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Thermoforming Process

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1 Thermoforming Process

2 Thermoforming Process used to shape thermoplastic sheet into discrete parts Basic principles Heat a thermoplastic sheet until it softens Force the hot and pliable material against the contours of a mold by using either mechanical, air or vacuum pressure Held against mold and allow to cool, and plastics retains its shape

3 Thermoforming process is differed from other plastic processing because the material is not melted, lower pressures are required to thermoform (the mold materials is less sturdy materials compared to other processings) Disadvantage; generates greater amount of scrap, cost of the sheet materials is raised (because of separate sheet-forming step), limited design parts (parts with sharp bends and corners are difficult to be produced), process results in internal stresses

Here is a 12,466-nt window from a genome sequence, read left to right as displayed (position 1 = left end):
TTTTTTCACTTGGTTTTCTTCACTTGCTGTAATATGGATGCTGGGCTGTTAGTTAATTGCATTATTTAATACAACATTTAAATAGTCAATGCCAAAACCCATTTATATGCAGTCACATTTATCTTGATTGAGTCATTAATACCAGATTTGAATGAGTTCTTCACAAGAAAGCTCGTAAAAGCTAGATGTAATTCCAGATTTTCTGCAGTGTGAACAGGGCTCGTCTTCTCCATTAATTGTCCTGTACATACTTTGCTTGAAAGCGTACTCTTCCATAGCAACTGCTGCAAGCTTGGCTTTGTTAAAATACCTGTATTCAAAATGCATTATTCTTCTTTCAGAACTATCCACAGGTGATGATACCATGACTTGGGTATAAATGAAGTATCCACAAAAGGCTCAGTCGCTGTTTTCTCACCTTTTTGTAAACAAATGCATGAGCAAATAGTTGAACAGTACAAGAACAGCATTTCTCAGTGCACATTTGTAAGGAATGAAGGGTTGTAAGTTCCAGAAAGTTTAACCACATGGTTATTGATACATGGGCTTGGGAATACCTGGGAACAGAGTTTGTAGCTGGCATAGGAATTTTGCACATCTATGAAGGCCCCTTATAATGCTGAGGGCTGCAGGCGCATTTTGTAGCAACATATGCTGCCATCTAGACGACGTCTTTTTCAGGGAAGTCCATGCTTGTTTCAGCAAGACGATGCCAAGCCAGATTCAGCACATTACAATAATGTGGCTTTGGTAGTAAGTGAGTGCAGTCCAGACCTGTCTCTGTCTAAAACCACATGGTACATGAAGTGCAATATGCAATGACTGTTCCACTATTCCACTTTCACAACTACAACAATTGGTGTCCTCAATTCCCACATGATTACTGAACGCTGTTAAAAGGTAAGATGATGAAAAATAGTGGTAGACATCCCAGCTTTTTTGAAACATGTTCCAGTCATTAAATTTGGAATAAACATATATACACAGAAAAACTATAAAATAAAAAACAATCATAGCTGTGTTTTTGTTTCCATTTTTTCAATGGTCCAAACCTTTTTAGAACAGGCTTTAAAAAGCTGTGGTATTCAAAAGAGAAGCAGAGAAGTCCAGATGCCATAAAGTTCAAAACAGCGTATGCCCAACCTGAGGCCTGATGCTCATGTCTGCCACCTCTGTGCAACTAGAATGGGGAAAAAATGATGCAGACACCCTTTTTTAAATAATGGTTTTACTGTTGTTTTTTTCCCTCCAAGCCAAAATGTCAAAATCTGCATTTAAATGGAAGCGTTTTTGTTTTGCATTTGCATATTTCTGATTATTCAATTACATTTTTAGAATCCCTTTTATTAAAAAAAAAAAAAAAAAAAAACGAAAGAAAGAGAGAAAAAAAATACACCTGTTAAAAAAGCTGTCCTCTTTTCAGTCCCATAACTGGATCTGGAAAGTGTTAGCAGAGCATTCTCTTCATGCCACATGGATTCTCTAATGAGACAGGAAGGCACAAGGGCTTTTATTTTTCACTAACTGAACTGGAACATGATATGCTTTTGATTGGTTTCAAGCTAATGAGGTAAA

4 Summary of advantages & disadvantages of thermoforming process

5 Forming Process The techniques of forming process can be grouped into several types; Fundamental Vacuum forming Pressure forming Plug-assist forming Reverse draw forming Free forming Matched-die forming, etc

6 Forming Process: Fundamental Vacuum forming
The term ‘Fundamental’ is used to emphasize that this is the simplest method of vacuum forming Glossary: Sag point- the condition (temperature, time, thickness, etc) at which a sheet begins to sag inside the thermoforming oven

7 Forming Process: Fundamental Vacuum forming
The material is clamped into a frame Material is heated, begin to sag, the center of materials moves downward and seal against the mold Vacuum is applied to the back of the mold (outside pressure of the air pushes the plastic against the mold)

8 Uneven wall thicknesses are observed in this technique
As the sheet touch the mold, the thickness at the location become fixed, further stretching occur in the area that have not yet touched the mold, typically at he corner. Therefore the thinnest area occur at the corner, near the clamp